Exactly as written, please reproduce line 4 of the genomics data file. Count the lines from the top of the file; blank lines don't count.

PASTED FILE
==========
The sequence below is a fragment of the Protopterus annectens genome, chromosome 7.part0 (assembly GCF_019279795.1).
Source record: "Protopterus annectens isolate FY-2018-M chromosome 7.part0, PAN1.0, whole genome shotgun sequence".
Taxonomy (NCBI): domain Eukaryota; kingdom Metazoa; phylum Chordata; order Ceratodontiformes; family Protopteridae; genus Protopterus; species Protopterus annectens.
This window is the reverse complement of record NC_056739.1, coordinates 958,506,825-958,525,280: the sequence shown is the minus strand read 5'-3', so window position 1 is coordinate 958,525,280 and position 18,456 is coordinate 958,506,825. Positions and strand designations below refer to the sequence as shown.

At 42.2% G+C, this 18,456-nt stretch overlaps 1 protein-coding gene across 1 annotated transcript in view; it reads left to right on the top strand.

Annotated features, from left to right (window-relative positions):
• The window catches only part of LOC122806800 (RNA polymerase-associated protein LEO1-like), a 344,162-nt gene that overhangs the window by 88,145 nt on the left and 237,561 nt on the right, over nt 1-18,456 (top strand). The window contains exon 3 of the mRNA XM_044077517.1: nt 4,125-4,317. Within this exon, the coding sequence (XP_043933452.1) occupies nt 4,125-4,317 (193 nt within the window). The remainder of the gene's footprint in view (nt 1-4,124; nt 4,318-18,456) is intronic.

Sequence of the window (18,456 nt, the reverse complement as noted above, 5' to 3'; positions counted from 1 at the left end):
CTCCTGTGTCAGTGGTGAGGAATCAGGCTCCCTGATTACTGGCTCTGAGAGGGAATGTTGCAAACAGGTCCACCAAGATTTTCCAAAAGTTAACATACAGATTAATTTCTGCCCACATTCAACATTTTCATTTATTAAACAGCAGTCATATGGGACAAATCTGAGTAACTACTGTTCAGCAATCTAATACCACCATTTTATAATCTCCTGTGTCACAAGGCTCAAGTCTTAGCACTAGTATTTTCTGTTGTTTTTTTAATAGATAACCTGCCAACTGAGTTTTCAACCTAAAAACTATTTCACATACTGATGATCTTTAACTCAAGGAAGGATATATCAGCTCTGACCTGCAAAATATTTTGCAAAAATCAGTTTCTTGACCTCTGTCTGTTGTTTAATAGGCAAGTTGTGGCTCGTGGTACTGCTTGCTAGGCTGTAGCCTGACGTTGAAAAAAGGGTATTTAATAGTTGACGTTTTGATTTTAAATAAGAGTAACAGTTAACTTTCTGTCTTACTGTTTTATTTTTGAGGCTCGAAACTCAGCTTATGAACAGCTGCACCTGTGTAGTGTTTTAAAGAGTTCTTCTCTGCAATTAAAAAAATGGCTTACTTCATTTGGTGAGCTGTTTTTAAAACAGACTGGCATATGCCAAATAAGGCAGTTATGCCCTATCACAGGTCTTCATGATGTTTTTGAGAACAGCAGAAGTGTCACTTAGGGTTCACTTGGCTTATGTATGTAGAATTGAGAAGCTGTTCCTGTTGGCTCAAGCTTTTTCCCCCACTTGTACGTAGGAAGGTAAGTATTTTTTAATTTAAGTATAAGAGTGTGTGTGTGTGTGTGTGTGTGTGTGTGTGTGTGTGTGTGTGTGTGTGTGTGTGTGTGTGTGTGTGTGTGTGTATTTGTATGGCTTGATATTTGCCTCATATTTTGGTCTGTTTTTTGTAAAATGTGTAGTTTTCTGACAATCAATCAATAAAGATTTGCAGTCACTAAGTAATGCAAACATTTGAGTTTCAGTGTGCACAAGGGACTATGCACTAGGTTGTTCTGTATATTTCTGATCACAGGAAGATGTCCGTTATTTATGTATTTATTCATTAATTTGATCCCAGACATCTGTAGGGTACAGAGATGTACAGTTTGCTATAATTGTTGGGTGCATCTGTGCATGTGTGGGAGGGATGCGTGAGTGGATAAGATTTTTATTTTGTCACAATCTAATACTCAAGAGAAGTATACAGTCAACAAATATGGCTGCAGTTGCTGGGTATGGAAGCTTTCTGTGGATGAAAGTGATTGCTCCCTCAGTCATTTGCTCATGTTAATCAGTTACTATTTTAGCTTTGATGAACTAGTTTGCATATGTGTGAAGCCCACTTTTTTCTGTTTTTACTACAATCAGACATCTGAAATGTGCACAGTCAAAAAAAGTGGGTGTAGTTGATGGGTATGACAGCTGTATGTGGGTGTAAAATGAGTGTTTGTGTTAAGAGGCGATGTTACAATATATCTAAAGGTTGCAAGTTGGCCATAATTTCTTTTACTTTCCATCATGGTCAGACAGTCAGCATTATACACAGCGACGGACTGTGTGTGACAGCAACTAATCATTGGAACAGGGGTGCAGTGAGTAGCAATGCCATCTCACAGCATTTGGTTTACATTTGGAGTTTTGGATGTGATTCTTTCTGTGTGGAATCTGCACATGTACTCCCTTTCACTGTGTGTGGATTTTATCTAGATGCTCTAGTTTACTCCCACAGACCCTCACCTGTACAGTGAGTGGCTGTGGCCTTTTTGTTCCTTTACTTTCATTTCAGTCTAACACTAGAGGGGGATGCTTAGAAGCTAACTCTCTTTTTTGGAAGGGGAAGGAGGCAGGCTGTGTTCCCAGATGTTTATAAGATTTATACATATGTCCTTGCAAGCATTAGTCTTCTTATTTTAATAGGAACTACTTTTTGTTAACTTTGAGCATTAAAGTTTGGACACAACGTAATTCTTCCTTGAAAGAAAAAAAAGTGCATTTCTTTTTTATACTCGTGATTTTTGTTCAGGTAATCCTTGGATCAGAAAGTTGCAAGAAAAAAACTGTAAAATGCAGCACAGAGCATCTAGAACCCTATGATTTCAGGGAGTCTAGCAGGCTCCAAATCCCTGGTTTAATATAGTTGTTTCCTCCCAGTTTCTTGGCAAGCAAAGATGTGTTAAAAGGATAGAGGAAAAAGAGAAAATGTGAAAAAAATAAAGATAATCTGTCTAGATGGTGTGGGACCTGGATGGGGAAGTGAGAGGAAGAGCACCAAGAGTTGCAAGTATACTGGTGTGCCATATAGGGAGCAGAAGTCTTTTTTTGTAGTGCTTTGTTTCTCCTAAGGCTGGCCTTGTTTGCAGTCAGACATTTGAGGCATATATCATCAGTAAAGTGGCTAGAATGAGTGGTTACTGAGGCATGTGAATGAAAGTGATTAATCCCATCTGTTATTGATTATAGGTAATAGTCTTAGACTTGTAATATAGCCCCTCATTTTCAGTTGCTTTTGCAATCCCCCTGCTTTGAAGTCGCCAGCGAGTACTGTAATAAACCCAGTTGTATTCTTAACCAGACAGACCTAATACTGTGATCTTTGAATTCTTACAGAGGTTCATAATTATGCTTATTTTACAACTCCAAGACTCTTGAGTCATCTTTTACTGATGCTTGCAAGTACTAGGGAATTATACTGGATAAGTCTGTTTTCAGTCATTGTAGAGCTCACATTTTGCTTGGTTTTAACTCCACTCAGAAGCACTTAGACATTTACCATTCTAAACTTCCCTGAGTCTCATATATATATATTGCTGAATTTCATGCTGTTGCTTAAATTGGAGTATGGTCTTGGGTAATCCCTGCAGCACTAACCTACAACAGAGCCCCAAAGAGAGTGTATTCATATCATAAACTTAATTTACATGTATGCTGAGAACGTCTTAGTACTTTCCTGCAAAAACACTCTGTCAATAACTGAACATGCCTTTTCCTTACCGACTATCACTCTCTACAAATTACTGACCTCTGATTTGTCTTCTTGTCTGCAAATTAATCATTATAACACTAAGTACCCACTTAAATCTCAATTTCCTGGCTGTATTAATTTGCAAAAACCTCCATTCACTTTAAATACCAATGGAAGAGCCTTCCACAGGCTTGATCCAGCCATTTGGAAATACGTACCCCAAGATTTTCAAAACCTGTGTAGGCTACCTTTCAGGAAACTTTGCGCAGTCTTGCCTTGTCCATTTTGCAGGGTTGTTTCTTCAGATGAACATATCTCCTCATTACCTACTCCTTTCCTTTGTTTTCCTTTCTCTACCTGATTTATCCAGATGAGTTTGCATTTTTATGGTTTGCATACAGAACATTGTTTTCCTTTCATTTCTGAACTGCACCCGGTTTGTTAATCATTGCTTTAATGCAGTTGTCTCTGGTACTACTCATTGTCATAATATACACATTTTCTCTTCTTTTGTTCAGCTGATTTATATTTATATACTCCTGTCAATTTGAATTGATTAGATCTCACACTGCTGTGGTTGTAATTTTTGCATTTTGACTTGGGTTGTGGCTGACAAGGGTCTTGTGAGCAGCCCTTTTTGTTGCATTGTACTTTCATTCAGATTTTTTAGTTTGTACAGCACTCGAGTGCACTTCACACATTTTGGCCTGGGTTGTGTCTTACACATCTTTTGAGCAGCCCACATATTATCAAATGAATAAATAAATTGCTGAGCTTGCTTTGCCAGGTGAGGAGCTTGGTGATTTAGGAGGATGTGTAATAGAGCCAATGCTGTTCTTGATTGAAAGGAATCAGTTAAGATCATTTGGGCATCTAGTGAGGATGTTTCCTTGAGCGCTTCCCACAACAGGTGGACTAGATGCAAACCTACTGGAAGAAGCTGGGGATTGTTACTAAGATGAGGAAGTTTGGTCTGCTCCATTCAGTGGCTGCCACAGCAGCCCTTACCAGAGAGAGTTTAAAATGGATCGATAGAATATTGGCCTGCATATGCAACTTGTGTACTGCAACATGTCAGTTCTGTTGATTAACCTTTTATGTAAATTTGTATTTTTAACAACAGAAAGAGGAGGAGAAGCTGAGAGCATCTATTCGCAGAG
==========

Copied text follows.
This window is the reverse complement of record NC_056739.1, coordinates 958,506,825-958,525,280: the sequence shown is the minus strand read 5'-3', so window position 1 is coordinate 958,525,280 and position 18,456 is coordinate 958,506,825. Positions and strand designations below refer to the sequence as shown.